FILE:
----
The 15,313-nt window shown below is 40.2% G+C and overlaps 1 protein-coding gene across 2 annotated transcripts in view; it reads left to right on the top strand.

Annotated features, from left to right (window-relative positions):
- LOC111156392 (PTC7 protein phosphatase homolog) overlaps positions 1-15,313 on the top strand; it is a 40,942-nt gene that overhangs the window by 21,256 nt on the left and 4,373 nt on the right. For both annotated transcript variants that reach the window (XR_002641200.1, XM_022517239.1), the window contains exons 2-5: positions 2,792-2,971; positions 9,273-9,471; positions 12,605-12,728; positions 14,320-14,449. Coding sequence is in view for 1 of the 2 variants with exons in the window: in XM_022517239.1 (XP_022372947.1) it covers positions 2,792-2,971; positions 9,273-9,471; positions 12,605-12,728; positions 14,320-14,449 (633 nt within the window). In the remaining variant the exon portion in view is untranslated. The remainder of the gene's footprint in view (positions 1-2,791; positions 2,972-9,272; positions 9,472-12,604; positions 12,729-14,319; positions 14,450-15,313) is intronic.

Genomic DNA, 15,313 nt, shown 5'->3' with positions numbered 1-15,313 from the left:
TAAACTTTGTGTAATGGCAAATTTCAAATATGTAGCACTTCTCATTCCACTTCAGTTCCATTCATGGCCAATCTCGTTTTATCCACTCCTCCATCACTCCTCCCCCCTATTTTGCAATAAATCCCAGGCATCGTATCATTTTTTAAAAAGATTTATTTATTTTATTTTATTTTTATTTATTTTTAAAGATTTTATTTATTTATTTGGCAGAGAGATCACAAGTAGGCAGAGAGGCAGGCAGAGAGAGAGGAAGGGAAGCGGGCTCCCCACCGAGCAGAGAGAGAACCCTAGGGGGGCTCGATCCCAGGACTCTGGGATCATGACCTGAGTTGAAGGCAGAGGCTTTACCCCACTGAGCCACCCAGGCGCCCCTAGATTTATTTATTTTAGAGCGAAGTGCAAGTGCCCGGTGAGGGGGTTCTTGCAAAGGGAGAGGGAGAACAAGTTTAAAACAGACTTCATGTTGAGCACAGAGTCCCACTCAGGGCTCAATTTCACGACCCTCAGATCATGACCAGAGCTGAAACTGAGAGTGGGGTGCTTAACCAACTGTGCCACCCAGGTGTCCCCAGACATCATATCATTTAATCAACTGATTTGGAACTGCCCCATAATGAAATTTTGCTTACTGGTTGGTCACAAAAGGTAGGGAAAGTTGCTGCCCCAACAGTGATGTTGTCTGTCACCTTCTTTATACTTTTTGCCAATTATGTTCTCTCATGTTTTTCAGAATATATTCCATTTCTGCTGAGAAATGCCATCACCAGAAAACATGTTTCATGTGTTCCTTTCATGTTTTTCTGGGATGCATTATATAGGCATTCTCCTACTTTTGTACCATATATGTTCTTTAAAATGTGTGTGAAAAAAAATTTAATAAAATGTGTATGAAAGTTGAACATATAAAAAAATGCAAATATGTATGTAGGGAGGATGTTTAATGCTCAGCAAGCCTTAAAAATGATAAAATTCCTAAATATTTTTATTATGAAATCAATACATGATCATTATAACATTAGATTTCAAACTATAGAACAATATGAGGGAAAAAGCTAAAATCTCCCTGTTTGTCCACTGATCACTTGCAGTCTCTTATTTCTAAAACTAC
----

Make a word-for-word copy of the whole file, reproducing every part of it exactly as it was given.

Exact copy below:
The 15,313-nt window shown below is 40.2% G+C and overlaps 1 protein-coding gene across 2 annotated transcripts in view; it reads left to right on the top strand.

Annotated features, from left to right (window-relative positions):
- LOC111156392 (PTC7 protein phosphatase homolog) overlaps positions 1-15,313 on the top strand; it is a 40,942-nt gene that overhangs the window by 21,256 nt on the left and 4,373 nt on the right. For both annotated transcript variants that reach the window (XR_002641200.1, XM_022517239.1), the window contains exons 2-5: positions 2,792-2,971; positions 9,273-9,471; positions 12,605-12,728; positions 14,320-14,449. Coding sequence is in view for 1 of the 2 variants with exons in the window: in XM_022517239.1 (XP_022372947.1) it covers positions 2,792-2,971; positions 9,273-9,471; positions 12,605-12,728; positions 14,320-14,449 (633 nt within the window). In the remaining variant the exon portion in view is untranslated. The remainder of the gene's footprint in view (positions 1-2,791; positions 2,972-9,272; positions 9,472-12,604; positions 12,729-14,319; positions 14,450-15,313) is intronic.

Genomic DNA, 15,313 nt, shown 5'->3' with positions numbered 1-15,313 from the left:
TAAACTTTGTGTAATGGCAAATTTCAAATATGTAGCACTTCTCATTCCACTTCAGTTCCATTCATGGCCAATCTCGTTTTATCCACTCCTCCATCACTCCTCCCCCCTATTTTGCAATAAATCCCAGGCATCGTATCATTTTTTAAAAAGATTTATTTATTTTATTTTATTTTTATTTATTTTTAAAGATTTTATTTATTTATTTGGCAGAGAGATCACAAGTAGGCAGAGAGGCAGGCAGAGAGAGAGGAAGGGAAGCGGGCTCCCCACCGAGCAGAGAGAGAACCCTAGGGGGGCTCGATCCCAGGACTCTGGGATCATGACCTGAGTTGAAGGCAGAGGCTTTACCCCACTGAGCCACCCAGGCGCCCCTAGATTTATTTATTTTAGAGCGAAGTGCAAGTGCCCGGTGAGGGGGTTCTTGCAAAGGGAGAGGGAGAACAAGTTTAAAACAGACTTCATGTTGAGCACAGAGTCCCACTCAGGGCTCAATTTCACGACCCTCAGATCATGACCAGAGCTGAAACTGAGAGTGGGGTGCTTAACCAACTGTGCCACCCAGGTGTCCCCAGACATCATATCATTTAATCAACTGATTTGGAACTGCCCCATAATGAAATTTTGCTTACTGGTTGGTCACAAAAGGTAGGGAAAGTTGCTGCCCCAACAGTGATGTTGTCTGTCACCTTCTTTATACTTTTTGCCAATTATGTTCTCTCATGTTTTTCAGAATATATTCCATTTCTGCTGAGAAATGCCATCACCAGAAAACATGTTTCATGTGTTCCTTTCATGTTTTTCTGGGATGCATTATATAGGCATTCTCCTACTTTTGTACCATATATGTTCTTTAAAATGTGTGTGAAAAAAAATTTAATAAAATGTGTATGAAAGTTGAACATATAAAAAAATGCAAATATGTATGTAGGGAGGATGTTTAATGCTCAGCAAGCCTTAAAAATGATAAAATTCCTAAATATTTTTATTATGAAATCAATACATGATCATTATAACATTAGATTTCAAACTATAGAACAATATGAGGGAAAAAGCTAAAATCTCCCTGTTTGTCCACTGATCACTTGCAGTCTCTTATTTCTAAAACTAC